+ | |||
+ | The following figure summarizes the qualitative performance of the various methods in related work. Looking at sample quality for VAEs, WAEs, 2sVAEs, RAEs and CelebA; RAEs can be seen to have a slight edge in terms of sharpness of samples and their reconstructions with smooth interpolation into the latent space. | ||
+ | |||
+ | [[File:rel_wor_comparison.png|center]] | ||
== Framework Architecture == | == Framework Architecture == | ||
=== Overview === | === Overview === | ||
− | The Regularized Autoencoder proposes three modifications to existing VAEs framework. Firstly, eliminating the injection of random noise <math>\epsilon</math> from the reparameterization of the latent variable <math> z </math>. Secondly, it proposes a resigned loss function <math>\mathcal{L}_{RAE}</math>. Finally it proposes | + | The Regularized Autoencoder proposes three modifications to the existing VAEs framework. Firstly, eliminating the injection of random noise <math>\epsilon</math> from the reparameterization of the latent variable <math> z </math>. Secondly, it proposes a resigned loss function <math>\mathcal{L}_{RAE}</math>. Finally, it proposes an ex-post density estimation procedure for generating samples from the RAE. |
=== Eliminating Random Noise === | === Eliminating Random Noise === | ||
− | The authors | + | The authors proposes eliminating the injection of random noise <math>\epsilon</math> from the reparameterization of the latent variable <math> z = \mu(x) +\sigma(x)\epsilon </math> resulting in a Encoder <math>E_{\phi} </math> that deterministically maps a data point <math> x </math> to a latent variable <math> z </math>. |
− | The current | + | The current variational framework of VAEs enforces regularization on the encoder posterior through KL-divergence term of its training loss function: |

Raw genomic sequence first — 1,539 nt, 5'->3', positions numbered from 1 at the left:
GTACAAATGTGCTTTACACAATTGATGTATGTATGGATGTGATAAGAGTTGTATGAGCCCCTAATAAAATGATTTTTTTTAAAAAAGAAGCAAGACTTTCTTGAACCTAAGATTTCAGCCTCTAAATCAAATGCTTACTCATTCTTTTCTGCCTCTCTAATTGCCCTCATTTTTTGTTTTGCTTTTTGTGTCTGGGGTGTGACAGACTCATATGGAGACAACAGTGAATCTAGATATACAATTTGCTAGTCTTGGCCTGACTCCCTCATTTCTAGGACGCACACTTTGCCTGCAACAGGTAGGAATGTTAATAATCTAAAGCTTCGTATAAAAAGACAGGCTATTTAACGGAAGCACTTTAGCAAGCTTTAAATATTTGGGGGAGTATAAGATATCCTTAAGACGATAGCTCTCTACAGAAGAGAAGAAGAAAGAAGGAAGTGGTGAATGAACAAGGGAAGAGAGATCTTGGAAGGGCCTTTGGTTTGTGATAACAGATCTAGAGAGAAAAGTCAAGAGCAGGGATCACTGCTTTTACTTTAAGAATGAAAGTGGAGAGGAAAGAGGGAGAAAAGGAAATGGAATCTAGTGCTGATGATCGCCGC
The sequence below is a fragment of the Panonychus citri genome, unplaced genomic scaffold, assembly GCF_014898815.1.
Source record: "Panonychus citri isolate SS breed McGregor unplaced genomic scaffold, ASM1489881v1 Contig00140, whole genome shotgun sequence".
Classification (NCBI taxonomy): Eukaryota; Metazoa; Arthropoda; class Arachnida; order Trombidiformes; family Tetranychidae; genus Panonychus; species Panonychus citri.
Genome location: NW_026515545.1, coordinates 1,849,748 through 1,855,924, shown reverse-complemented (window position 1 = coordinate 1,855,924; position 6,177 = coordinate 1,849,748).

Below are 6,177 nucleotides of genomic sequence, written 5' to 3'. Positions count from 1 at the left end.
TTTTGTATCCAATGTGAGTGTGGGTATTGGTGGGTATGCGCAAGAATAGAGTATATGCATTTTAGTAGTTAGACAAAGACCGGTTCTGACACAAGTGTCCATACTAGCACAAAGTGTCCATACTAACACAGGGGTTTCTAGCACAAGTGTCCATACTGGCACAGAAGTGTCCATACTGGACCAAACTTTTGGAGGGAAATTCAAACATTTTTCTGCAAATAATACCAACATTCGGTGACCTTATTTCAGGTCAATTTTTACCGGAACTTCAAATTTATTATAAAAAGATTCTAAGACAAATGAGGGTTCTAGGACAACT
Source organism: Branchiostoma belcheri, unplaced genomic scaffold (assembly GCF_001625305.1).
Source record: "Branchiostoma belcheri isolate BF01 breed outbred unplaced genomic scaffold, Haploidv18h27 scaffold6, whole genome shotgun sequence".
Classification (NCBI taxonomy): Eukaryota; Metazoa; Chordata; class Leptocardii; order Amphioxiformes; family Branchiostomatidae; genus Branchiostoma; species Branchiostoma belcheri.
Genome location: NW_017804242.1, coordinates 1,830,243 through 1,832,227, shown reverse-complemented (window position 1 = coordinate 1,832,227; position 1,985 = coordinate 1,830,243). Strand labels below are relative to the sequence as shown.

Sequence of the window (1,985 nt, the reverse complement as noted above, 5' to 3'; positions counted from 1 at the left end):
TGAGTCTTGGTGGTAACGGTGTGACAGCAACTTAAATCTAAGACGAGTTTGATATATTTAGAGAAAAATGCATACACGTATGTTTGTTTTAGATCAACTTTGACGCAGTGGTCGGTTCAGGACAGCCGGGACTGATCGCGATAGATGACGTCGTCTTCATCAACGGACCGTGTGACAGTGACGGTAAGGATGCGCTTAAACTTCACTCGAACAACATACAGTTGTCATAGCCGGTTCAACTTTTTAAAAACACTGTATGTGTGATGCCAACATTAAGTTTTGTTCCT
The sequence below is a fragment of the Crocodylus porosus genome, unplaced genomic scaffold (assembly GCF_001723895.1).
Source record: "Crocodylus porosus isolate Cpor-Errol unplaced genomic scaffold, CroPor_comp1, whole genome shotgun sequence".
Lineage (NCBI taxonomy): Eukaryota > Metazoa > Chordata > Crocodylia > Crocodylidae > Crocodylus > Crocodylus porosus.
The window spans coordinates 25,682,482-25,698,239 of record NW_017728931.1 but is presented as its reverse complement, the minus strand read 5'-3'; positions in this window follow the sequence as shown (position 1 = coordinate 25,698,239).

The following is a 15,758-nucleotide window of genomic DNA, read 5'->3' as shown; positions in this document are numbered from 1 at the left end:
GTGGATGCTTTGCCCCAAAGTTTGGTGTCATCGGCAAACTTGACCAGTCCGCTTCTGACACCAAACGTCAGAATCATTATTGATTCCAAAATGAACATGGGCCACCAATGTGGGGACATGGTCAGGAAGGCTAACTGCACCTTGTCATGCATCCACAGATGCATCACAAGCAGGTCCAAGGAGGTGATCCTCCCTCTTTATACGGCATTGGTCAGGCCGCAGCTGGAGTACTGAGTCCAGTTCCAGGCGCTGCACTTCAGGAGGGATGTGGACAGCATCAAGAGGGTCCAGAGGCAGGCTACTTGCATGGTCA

\begin{align} | \begin{align} | ||
− | \mathcal{L}_{ELBO} = \mathbb{E}_{z \sim q_{\phi}(z|x)} | + | \mathcal{L}_{ELBO} = \mathbb{E}_{z \sim q_{\phi}(z|x)}\log p_{\theta}(x|z) + \mathbb{KL}(q_{\phi}(z|x) | p(z)) |
\end{align} | \end{align} | ||
− | In eliminating the random noise within <math>z</math> the authors suggest substituting the losses KL-divergence term with a form of explicit regularization. This makes sense because <math>z</math> is no longer a distribution and <math>p(x|z)</math> would be zero almost everywhere.Also as the KL-divergence term previously enforced regularization on the encoder posterior so its plausible that an alternative regularization scheme could impact the quality of sample results.This substitution of the KL-divergence term leads to the | + | In eliminating the random noise within <math>z</math> the authors suggest substituting the losses KL-divergence term with a form of explicit regularization. This makes sense because <math>z</math> is no longer a distribution and <math>p(x|z)</math> would be zero almost everywhere. Also as the KL-divergence term previously enforced regularization on the encoder posterior so its plausible that an alternative regularization scheme could impact the quality of sample results. This substitution of the KL-divergence term leads to redesigning the training loss function used by RAEs. |
− | === Redesigned Loss Function === | + | === Redesigned Training Loss Function === |
The resigned loss function <math>\mathcal{L}_{RAE}</math> is defined as: | The resigned loss function <math>\mathcal{L}_{RAE}</math> is defined as: | ||
\begin{align} | \begin{align} | ||
\mathcal{L}_{RAE} = \mathcal{L}_{REC} + \beta \mathcal{L}^{RAE}_Z + \lambda \mathcal{L}_{REG}\\ | \mathcal{L}_{RAE} = \mathcal{L}_{REC} + \beta \mathcal{L}^{RAE}_Z + \lambda \mathcal{L}_{REG}\\ | ||